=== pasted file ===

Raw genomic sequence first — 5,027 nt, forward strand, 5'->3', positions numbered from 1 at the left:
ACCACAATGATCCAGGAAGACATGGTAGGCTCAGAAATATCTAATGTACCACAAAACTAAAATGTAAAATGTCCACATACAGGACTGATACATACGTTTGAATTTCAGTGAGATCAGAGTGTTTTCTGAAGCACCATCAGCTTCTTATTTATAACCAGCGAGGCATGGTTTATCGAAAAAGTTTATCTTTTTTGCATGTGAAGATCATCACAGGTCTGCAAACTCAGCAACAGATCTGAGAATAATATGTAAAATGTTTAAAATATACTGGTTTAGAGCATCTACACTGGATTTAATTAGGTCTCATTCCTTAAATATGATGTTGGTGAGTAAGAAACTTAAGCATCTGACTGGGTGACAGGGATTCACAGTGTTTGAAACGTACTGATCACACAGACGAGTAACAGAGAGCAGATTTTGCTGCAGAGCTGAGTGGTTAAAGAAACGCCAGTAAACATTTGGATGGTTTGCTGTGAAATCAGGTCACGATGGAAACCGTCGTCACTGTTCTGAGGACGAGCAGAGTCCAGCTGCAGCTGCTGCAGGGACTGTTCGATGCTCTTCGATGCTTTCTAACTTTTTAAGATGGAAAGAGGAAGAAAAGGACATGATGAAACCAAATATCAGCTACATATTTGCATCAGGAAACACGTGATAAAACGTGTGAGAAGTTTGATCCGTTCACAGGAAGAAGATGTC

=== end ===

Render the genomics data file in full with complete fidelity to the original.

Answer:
Raw genomic sequence first — 5,027 nt, forward strand, 5'->3', positions numbered from 1 at the left:
ACCACAATGATCCAGGAAGACATGGTAGGCTCAGAAATATCTAATGTACCACAAAACTAAAATGTAAAATGTCCACATACAGGACTGATACATACGTTTGAATTTCAGTGAGATCAGAGTGTTTTCTGAAGCACCATCAGCTTCTTATTTATAACCAGCGAGGCATGGTTTATCGAAAAAGTTTATCTTTTTTGCATGTGAAGATCATCACAGGTCTGCAAACTCAGCAACAGATCTGAGAATAATATGTAAAATGTTTAAAATATACTGGTTTAGAGCATCTACACTGGATTTAATTAGGTCTCATTCCTTAAATATGATGTTGGTGAGTAAGAAACTTAAGCATCTGACTGGGTGACAGGGATTCACAGTGTTTGAAACGTACTGATCACACAGACGAGTAACAGAGAGCAGATTTTGCTGCAGAGCTGAGTGGTTAAAGAAACGCCAGTAAACATTTGGATGGTTTGCTGTGAAATCAGGTCACGATGGAAACCGTCGTCACTGTTCTGAGGACGAGCAGAGTCCAGCTGCAGCTGCTGCAGGGACTGTTCGATGCTCTTCGATGCTTTCTAACTTTTTAAGATGGAAAGAGGAAGAAAAGGACATGATGAAACCAAATATCAGCTACATATTTGCATCAGGAAACACGTGATAAAACGTGTGAGAAGTTTGATCCGTTCACAGGAAGAAGATGTC